• Diagnosis
  • Monitoring
  • Background
  • Lab Tests
  • References
  • Related Topics

Indications for Testing

  • Presence of one or more risk factors and appropriate clinical presentation (eg, known infection and systemic signs of inflammation or organ dysfunction)

Criteria for Diagnosis

  • Numerous definitions available to define sepsis
  • Most recent definition uses diagnostic criteria from Surviving Sepsis Campaign

    Laboratory Testing

    • CBC – frequently shows leukocytosis or leukopenia with left shift to immature band forms
      • High sensitivity, poor specificity
    • Fluid analysis (eg, cerebrospinal fluid [CSF], synovial)
      • Cell count with differential – aid in distinguishing bacterial from viral infection
    • Cultures
      • Blood – obtain multiple sets from separate venipuncture sites
      • Wound or site of known infection – negative cultures do not rule out sepsis
      • CSF
    • Electrolytes, renal, and liver function tests – assessment of organ dysfunction
    • Lactate levels
    • C-reactive protein (CRP) – frequently elevated, but not diagnostic
      • Use in conjunction with white blood cell count and differential
      • Single measure may not be helpful
        • Obtain serial quantitative levels 24 hours after onset of symptoms of possible infection and obtain second measurement 24 hours later
      • Levels ≤10 mg/L indicate low probability of infection
      • Does not peak for 48 hours from beginning of sepsis and does not correlate with severity or prognosis in sepsis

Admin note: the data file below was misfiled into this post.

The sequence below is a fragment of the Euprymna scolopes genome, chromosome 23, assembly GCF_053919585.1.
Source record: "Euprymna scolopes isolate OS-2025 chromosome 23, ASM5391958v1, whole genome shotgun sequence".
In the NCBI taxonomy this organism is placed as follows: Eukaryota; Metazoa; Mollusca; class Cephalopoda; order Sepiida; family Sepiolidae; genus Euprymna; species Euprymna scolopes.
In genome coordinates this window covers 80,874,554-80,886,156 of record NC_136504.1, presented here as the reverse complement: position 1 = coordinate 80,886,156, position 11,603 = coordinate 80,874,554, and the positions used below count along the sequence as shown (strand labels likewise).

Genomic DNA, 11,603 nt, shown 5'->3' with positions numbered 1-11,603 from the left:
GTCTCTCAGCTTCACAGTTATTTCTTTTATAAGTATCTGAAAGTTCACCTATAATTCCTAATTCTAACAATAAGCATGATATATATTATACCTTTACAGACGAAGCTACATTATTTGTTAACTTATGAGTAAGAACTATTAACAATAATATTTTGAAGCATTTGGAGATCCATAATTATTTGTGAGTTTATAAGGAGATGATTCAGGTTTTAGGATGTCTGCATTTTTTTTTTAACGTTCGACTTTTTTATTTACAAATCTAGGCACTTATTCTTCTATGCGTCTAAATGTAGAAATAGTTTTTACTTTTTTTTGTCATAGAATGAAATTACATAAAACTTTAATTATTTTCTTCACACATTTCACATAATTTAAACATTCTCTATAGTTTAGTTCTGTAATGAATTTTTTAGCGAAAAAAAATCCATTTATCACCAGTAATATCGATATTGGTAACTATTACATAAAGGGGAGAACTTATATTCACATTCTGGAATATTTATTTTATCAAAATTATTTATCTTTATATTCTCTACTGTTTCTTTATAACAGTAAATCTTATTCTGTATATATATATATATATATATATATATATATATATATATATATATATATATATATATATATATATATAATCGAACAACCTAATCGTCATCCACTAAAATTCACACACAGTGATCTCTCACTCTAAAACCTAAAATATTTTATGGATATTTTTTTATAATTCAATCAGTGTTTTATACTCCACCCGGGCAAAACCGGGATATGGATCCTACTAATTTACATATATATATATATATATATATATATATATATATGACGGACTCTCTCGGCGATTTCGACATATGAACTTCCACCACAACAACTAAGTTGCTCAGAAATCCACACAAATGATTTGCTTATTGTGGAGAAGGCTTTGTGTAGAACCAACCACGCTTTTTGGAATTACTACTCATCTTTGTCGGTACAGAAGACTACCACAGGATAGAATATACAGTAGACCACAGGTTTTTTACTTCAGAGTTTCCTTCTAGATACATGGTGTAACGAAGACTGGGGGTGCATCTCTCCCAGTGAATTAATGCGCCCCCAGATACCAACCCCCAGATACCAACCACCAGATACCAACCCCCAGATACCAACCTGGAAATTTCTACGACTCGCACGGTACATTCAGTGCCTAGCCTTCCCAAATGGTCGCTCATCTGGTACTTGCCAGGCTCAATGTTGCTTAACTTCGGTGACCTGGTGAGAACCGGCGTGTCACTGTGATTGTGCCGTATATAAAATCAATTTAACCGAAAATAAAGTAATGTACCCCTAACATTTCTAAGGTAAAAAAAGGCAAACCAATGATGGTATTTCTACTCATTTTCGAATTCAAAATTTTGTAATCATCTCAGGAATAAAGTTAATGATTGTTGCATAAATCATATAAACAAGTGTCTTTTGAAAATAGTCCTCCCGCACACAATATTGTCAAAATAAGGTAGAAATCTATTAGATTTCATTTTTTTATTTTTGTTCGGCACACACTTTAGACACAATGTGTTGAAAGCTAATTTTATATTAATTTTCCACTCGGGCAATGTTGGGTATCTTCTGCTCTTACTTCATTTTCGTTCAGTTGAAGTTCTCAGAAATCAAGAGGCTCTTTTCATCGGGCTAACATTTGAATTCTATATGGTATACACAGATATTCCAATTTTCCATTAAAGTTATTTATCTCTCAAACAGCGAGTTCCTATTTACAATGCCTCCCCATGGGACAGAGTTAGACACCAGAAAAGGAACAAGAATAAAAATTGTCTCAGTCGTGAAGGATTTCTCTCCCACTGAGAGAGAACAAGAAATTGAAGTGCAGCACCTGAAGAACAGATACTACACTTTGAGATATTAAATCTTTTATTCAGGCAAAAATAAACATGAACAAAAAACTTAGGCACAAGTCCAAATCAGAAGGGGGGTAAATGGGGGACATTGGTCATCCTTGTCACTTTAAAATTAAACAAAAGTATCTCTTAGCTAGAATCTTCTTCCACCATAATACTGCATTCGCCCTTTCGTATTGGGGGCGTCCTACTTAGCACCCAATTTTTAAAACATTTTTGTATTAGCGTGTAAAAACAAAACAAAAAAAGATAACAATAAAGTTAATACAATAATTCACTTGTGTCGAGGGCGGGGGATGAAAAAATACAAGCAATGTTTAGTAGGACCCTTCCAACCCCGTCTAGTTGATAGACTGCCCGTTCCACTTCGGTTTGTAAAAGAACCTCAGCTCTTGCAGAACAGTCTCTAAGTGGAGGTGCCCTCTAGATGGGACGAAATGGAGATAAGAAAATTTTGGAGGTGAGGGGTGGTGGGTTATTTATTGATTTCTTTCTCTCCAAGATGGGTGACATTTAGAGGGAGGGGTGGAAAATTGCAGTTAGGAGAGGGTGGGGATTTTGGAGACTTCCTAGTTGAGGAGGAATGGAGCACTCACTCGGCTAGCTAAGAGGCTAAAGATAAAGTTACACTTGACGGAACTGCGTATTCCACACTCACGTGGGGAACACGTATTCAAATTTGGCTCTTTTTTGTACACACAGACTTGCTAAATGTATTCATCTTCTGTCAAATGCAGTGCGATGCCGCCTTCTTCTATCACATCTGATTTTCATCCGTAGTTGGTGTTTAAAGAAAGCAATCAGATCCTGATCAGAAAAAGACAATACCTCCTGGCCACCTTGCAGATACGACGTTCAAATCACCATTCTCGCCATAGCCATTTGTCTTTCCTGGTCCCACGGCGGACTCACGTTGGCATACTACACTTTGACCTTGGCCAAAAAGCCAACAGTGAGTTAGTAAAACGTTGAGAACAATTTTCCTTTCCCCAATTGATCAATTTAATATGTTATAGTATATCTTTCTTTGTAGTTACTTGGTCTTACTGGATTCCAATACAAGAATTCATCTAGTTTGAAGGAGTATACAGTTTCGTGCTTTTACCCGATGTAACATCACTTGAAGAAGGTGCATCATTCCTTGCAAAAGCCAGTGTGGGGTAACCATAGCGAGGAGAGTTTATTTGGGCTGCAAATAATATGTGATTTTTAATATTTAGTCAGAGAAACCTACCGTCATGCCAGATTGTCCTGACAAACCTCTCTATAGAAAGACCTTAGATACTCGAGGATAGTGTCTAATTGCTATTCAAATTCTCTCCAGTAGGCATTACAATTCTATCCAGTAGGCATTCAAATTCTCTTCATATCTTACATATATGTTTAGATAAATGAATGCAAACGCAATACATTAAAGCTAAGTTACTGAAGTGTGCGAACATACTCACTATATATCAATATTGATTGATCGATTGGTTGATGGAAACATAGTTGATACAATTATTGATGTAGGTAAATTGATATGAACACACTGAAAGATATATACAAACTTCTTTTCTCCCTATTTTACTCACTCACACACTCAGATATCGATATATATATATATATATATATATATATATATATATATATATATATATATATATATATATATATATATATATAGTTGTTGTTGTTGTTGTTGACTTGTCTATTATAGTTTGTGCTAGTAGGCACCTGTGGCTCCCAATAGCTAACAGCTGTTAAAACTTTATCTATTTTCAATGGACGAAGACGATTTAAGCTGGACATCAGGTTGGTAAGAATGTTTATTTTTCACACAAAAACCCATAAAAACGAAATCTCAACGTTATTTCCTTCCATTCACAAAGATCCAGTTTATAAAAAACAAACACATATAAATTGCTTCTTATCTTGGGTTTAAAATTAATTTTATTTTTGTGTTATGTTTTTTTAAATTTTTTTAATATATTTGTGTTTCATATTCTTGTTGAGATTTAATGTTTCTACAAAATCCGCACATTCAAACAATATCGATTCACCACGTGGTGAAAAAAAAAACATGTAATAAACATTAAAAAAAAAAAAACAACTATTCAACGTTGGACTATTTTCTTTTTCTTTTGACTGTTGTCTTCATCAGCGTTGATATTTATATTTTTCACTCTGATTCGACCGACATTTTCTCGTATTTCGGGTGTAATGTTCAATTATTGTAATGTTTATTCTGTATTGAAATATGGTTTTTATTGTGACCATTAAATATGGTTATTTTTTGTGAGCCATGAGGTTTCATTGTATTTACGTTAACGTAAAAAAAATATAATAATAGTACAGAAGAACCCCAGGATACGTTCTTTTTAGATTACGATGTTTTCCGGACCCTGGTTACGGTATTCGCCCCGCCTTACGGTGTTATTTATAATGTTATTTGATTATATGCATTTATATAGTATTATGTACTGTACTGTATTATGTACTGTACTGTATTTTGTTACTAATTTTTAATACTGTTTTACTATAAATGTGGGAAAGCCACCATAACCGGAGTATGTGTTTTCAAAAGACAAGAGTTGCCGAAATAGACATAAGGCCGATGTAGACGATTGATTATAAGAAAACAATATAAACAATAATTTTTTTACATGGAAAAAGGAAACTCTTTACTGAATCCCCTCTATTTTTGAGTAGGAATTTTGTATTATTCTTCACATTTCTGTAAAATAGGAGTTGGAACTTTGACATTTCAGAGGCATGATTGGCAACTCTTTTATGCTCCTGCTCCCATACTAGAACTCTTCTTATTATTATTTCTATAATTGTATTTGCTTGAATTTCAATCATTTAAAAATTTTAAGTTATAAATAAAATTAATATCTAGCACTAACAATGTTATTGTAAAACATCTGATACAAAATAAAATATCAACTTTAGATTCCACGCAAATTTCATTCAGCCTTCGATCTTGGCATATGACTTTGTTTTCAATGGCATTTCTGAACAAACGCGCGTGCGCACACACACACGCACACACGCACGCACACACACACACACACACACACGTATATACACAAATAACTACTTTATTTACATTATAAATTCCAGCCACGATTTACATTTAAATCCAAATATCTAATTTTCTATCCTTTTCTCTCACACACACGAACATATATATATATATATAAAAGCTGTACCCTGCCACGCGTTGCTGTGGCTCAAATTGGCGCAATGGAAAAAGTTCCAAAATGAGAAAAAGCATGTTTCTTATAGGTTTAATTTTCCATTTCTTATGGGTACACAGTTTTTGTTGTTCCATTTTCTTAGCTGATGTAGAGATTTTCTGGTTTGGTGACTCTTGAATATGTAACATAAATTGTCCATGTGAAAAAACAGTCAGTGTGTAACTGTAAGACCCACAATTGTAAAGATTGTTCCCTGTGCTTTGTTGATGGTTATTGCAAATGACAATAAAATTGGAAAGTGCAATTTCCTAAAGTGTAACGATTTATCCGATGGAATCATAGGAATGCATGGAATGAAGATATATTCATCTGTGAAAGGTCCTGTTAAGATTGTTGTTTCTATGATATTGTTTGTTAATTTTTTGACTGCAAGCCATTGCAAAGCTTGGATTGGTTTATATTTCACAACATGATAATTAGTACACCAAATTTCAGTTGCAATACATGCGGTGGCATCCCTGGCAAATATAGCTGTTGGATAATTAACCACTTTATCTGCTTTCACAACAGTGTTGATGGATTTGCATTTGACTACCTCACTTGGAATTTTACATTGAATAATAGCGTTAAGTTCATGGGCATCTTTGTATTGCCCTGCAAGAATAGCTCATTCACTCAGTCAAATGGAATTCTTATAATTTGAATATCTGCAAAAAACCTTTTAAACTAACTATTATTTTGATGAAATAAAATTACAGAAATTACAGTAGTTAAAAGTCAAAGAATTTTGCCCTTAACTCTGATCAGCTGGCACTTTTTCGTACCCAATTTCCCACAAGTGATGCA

• Does not differentiate between systemic inflammatory response syndrome (SIRS) and sepsis
      • Good evidence supports use of CRP to rule out neonatal sepsis in full-term infants
        • Recent studies suggest similar efficacy in preterm infants
    • Procalcitonin (PCT)
      • Acute phase reactant
      • Levels increase within 2 hours of sepsis and normalize within 2-3 days after start of treatment, making PCT an excellent marker for early detection of sepsis
        • Typically >2 SD above normal is highly predictive of sepsis
      • Most useful in prediction of progression of infection to severe sepsis or septic shock
      • Questionable if this test can distinguish SIRS from sepsis

    Differential Diagnosis

    • CBC – decreasing leukocytosis suggests response to treatment
    • Procalcitonin (PCT) – decreasing PCT suggests response to treatment
    • Decreases in either parameter may not correlate with overall treatment success or survival

    Sepsis is a severe illness characterized by a systemic, whole-body response to infection and is a frequent cause of morbidity and mortality in hospitalized patients. Early differentiation of sepsis from systemic inflammatory response syndrome (SIRS) is imperative for appropriate therapy.


    • Incidence – >300/100,000 (Cawcutt 2014)
    • Sex – M:F, equal
    • Age – most common in older individuals (≥65 years) or infants (see neonatal sepsis)

    Risk Factors


    • Physiologic response to an infectious agent leads to an inflammatory immune response, which causes a release of multiple inflammatory mediators, including cytokines and chemokines
      • These are opposed by anti-inflammatory mediators (eg, IL-4, IL-10), resulting in a negative feedback mechanism
    • Vasoactive mediators cause blood flow to bypass capillary exchange vessels, decreasing delivery of O2 and impairing removal of CO2 and waste products
      • Decreased perfusion of O2 leads to organ dysfunction and potential failure of one or more organs        

    Clinical Presentation

    • Highly variable presentation – multiple factors, including host characteristics, site and severity of infection, time course prior to initiation of definitive therapy
    • Nonspecific signs and symptoms – fever, tachycardia, tachypnea
    • May exhibit hypotension and altered mental status
    Tests generally appear in the order most useful for common clinical situations. Click on number for test-specific information in the ARUP Laboratory Test Directory.